And in some cases, genes may contribute to development of epilepsy even in people with no family history of the disorder.

These people may have a newly developed abnormality, or mutation, in an epilepsy-related gene.

 

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References:

https://www.sciencedaily.com/releases/2013/08/130812103004.htm

http://www.healthcentral.com/epilepsy/cf/slideshows/five-causes-epilepsy#slide=2

http://epilepsy.com/learn/diagnosis/genetic-testing

http://mnepilepsy.org/patient-information/will-my-child-inherit-my-epilepsy-facts-on-genetics-and-epilepsy/

http://www.oocities.org/geneinfo/conditions/epilepsyb.html

http://www.epilepsy.com/learn/epilepsy-101/epilepsy-inherited

https://www.aboutkidshealth.ca/Article?contentid=2059&language=English

 


34 Comments »

  1. Very interesting points brought up. I have Juvenile Myoclonic Epilepsy, temporal lobe epilepsy, and photosensitive epilepsy. JME is a syndrome that has a genetic component but no other family members have it. Luck of the draw.

    Liked by 2 people

    Comment by LesleighHart — December 9, 2019 @ 10:02 AM

    • I had absence seizures (now controlled) and no one in my family had epilepsy either.

      Liked by 2 people

      Comment by Phylis Feiner Johnson — December 9, 2019 @ 10:09 AM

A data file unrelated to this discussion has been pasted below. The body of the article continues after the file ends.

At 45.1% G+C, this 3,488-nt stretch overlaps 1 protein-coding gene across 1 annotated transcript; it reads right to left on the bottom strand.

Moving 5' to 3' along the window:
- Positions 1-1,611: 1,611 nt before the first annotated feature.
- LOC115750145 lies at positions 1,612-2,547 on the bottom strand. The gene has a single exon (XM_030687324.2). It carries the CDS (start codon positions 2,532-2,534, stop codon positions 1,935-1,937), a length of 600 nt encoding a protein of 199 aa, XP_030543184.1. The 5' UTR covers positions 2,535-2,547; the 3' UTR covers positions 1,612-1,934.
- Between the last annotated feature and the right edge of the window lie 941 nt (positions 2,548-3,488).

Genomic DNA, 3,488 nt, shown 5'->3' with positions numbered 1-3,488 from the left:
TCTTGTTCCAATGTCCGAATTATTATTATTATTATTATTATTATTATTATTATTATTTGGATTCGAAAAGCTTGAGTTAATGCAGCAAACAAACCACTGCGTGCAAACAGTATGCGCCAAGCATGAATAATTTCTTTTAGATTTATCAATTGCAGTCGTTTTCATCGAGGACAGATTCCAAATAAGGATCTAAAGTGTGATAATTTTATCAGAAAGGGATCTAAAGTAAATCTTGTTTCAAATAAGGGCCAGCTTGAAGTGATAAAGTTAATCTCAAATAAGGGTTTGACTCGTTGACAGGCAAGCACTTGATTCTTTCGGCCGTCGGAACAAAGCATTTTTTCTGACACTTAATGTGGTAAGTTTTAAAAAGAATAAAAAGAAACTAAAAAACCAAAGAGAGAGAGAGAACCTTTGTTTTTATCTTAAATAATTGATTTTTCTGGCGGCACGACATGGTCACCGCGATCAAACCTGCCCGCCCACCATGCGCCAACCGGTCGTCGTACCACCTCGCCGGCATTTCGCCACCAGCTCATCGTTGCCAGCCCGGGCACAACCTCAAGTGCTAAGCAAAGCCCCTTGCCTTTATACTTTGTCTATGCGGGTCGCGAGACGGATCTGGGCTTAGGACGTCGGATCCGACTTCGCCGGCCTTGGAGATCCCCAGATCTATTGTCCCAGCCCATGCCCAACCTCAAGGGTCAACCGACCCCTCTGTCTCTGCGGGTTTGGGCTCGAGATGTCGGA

• I am so grateful to hear no one else in your family had epilepsy either. I personally CAN’T IMAGINE HAVING MY CHILDREN OR FAMILY MEMBERS GOING THROUGH EVERYTHING I HAVE AS AN EPILEPTIC!!

        Liked by 1 person

        Comment by Kathy S.B — December 9, 2019 @ 5:54 PM

      • Let’s put it like this: If they did, no one ever talked about it.

        After all, mine was a deep, dark secret.

        Liked by 1 person

        Comment by Phylis Feiner Johnson — December 9, 2019 @ 7:30 PM

      • You know Phylis DEEP DARK SECRETS AND NOT TALKING ABOUT IT DOESN’T HELP YOU AT ALL!!!!!!! I AM SO HAPPY AND RELIEVED YOU CAN NOW TALK ALL YOU WANT AND I THANK YOU ALWAYS!!!!!!!! 😊🙏🏼🦅😇😘😘😘😘😘

        Liked by 1 person

        Comment by Kathy S.B — December 9, 2019 @ 8:47 PM

      • It sucks being a pariah.

        But, I sure am over that now! 🙂

        Liked by 1 person

        Comment by Phylis Feiner Johnson — December 9, 2019 @ 8:52 PM

      • You are FAR FROM A PARIAH PHYLIS!!!!!!! Your an ANGEL 👼 😘💞. MAYBE THEIR JEALOUS!! 😘. My grandma and old people used to call me an “ANGEL”!! It’s not your fault they can’t al fall in OUR CATEGORY!!!!!!! 😊🙏🏼🦅🦅😇😇😘😘😘😘😘💞💞💞💞💞

        Liked by 1 person

        Comment by Kathy S.B — December 9, 2019 @ 9:01 PM